As a fashion blogger, you might be tempted to make your way to the beaches or stroll along the green countryside.
But while you may enjoy the beaches and green countryside, it is not as easy to be gay.
Homosexuality is a criminal offence in Norway and the penalty for being found guilty is up to five years in prison and a fine of up to 2,000 kroner ($40).
But what is it really like to live as a lesbian in Norway, a country that recently adopted the country’s first LGBT flag?
Here are five reasons why lesbian fashion bloggers can live their lives in peace in a country where they can celebrate their lesbian pride year after year.
Lifestyle as a woman In a country with a history of oppression, the first lesbian flag was unveiled at a ceremony in Oslo on May 27, 2014.
The flag represents a symbol of equality, and a woman in a white dress is shown as a symbol for lesbianism.
The ceremony was attended by more than 150 lesbian fashion and beauty bloggers, and several members of the LGBT community.
The symbol also includes a cross and a red cross.
“I’m proud to have a gay flag for my country,” Katarina D’Angelo told the Norwegian Broadcasting Corporation (NRK).
“It symbolizes the equality of lesbians in Norway.
It’s a symbol that we need to have to live together and love our brothers and sisters.”
Katarana D’Agostino, a model and model-activist who works in fashion and glamour, said that the flag symbolizes that Norway is a country “where lesbianism is accepted and accepted.”
“It means that I’m not alone, I’m accepted in the country, and I can be myself and have my own identity,” D’Angelico said.
The flag symbolises a countrywhere lesbians are being supported and accepted by society, Katarani D’Aguirre, an actress and model, told the broadcaster.
“It’s about solidarity, it’s about equality, it means we can celebrate our pride in the most beautiful way, that’s the only way we can be happy.”
The country’s second lesbian flag, which was also unveiled in Oslo, symbolizes a rainbow.
The colours of the rainbow are yellow, red and blue.
The colour of the flag is yellow and blue, with a yellow circle and blue dots, with the word “LOVE” in red.
This flag is seen as a representation of a rainbow, with all the colours of life, said Evelyn D. Wilson, an author and feminist blogger.
“Ladies can proudly display their pride, because their right to do so is enshrined in law,” Wilson said.
“This is not just a symbolic flag for lesbians, but for all of us who love our families, in all the ways that we love ourselves.”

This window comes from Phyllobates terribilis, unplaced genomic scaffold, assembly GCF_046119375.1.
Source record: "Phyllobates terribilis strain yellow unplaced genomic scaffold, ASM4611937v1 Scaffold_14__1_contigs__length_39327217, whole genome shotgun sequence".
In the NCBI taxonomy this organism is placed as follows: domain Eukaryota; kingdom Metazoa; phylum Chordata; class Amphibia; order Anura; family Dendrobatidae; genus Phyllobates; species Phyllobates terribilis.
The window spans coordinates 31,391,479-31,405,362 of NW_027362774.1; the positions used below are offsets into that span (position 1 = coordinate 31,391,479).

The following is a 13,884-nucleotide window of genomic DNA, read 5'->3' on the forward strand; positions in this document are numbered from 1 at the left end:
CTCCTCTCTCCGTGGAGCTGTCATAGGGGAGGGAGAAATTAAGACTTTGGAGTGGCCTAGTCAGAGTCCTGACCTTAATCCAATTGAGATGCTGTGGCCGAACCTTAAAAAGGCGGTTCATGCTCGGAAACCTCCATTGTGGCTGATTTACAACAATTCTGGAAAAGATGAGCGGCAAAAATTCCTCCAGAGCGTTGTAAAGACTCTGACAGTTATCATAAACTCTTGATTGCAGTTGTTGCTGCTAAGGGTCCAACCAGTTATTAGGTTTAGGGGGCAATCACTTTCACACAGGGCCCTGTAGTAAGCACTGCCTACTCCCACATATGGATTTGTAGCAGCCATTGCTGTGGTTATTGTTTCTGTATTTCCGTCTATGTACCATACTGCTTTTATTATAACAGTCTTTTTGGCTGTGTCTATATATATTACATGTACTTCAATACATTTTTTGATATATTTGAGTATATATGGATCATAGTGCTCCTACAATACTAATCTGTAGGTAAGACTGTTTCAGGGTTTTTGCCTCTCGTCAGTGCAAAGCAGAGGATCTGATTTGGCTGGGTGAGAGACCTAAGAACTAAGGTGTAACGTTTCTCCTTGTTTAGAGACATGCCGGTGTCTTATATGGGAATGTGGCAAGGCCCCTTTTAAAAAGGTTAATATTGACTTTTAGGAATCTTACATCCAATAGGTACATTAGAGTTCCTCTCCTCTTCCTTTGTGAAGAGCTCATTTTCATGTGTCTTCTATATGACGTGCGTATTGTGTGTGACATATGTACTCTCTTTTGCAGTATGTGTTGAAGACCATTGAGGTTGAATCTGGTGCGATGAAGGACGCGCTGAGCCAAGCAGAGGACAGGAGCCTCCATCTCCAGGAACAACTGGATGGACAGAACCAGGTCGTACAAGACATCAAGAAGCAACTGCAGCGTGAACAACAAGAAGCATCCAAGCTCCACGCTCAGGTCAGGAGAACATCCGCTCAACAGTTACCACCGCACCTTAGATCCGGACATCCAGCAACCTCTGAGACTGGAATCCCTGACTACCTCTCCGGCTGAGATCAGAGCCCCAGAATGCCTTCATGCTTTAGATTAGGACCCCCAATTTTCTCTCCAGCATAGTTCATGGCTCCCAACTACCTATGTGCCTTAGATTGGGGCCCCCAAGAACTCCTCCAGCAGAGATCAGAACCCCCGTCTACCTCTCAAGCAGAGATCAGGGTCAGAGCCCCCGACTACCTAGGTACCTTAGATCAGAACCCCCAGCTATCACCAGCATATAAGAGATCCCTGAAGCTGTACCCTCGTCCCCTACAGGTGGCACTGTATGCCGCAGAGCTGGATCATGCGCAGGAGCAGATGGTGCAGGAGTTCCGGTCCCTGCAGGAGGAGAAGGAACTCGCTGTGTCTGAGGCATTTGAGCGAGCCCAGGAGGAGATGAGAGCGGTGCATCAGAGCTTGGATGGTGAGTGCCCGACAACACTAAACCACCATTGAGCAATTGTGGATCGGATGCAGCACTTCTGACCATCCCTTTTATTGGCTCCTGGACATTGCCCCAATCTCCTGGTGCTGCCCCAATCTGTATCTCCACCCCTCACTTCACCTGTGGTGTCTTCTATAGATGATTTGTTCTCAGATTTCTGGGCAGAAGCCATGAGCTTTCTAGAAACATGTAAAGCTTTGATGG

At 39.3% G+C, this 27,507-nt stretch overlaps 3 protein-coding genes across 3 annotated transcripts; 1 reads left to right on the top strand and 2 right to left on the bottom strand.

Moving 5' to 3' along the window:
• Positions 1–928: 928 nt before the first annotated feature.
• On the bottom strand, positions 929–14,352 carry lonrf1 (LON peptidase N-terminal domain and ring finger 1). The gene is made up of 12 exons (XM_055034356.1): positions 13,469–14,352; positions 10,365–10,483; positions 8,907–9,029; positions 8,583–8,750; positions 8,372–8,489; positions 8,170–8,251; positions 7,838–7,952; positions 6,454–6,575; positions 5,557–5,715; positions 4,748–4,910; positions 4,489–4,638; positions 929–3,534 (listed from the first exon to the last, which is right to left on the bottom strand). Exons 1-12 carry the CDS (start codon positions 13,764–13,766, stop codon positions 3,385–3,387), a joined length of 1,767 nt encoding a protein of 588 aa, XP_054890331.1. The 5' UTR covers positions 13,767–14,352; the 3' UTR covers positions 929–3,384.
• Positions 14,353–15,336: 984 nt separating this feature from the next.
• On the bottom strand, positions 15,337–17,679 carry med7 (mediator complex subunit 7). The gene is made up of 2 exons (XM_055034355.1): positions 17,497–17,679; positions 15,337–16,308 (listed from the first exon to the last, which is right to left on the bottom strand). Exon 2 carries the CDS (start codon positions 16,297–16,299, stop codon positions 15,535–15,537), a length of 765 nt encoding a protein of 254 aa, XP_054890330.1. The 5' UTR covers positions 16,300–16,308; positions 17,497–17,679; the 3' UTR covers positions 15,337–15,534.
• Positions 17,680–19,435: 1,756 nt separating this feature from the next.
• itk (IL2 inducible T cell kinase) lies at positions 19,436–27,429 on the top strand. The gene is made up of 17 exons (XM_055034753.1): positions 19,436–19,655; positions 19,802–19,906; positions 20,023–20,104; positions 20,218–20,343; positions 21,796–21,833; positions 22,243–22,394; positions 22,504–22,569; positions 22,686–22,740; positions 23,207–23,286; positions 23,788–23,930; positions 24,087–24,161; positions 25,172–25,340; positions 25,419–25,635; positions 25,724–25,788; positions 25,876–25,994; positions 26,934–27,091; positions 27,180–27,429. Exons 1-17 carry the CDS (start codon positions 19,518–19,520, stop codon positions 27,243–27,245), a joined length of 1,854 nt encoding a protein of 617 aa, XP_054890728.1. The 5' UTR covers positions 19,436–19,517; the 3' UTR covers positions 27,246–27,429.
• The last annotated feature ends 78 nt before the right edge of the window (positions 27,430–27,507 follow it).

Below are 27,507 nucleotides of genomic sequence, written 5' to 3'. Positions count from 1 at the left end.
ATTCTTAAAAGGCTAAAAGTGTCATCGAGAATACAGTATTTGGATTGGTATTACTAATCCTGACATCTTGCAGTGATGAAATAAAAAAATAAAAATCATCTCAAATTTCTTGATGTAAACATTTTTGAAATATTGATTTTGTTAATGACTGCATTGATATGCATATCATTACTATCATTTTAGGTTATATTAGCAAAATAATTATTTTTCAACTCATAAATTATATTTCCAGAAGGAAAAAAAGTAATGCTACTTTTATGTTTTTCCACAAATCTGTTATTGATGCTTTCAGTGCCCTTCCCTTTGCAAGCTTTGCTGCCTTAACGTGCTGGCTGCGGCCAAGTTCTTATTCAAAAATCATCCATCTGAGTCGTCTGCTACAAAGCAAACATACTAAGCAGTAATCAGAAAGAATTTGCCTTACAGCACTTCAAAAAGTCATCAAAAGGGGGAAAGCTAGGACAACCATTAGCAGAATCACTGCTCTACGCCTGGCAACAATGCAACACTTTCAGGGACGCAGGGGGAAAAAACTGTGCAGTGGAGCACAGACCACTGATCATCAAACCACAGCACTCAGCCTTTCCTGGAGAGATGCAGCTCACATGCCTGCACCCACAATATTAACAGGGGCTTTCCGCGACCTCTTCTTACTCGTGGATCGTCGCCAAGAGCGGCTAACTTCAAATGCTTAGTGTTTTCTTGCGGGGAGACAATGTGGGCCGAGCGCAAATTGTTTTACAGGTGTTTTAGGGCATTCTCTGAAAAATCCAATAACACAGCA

Lesbian fashion bloggers are able to express themselves The second flag, in addition to the flag, also features a rainbow and an anchor on it, which represent the two main components of lesbianism: love and sexuality.
It also features the word LELO, meaning “love.”
As the first flag was introduced in 2010, there were a number of lesbian bloggers who were afraid to post their images publicly, because they would be harassed or even killed.
“People think that they can’t talk about their love life or their personal lives,” Katari D’Anastasiou, an editor at Vogue and one of the first women to openly be out as a writer and a blogger, told NRK.
But as a blogger in the gay fashion and fashion-related blogosphere, D’Antasou said that she can openly share her love life with her readers.
She said that as a fashion blog, it was important to have freedom to express your own personal life.
A lesbian in the spotlight means a greater visibility in Norway’s mainstream media Many in the media, including some in the mainstream media, are less than supportive of lesbian women in the fashion industry.
In 2014, a lesbian blogger in France, who had been working in a Paris fashion house, was forced to leave her job after her employer found out she was lesbian.
In 2016, a transgender model, who was transitioning from male to female, was harassed on the street by a mob of men.
In 2015, a journalist for a Norwegian magazine, The Aftonbladet, received death threats after reporting on the sexual harassment of a female model.
A 2015 study found that women in Norway are the most likely to be the victims of sexual violence, and the highest proportion of them report that they experienced a sexual harassment experience.
The most recent statistics from the Norwegian police indicate that women are more than twice as likely to report being sexually assaulted as men.
The highest number of women reporting sexual harassment was reported in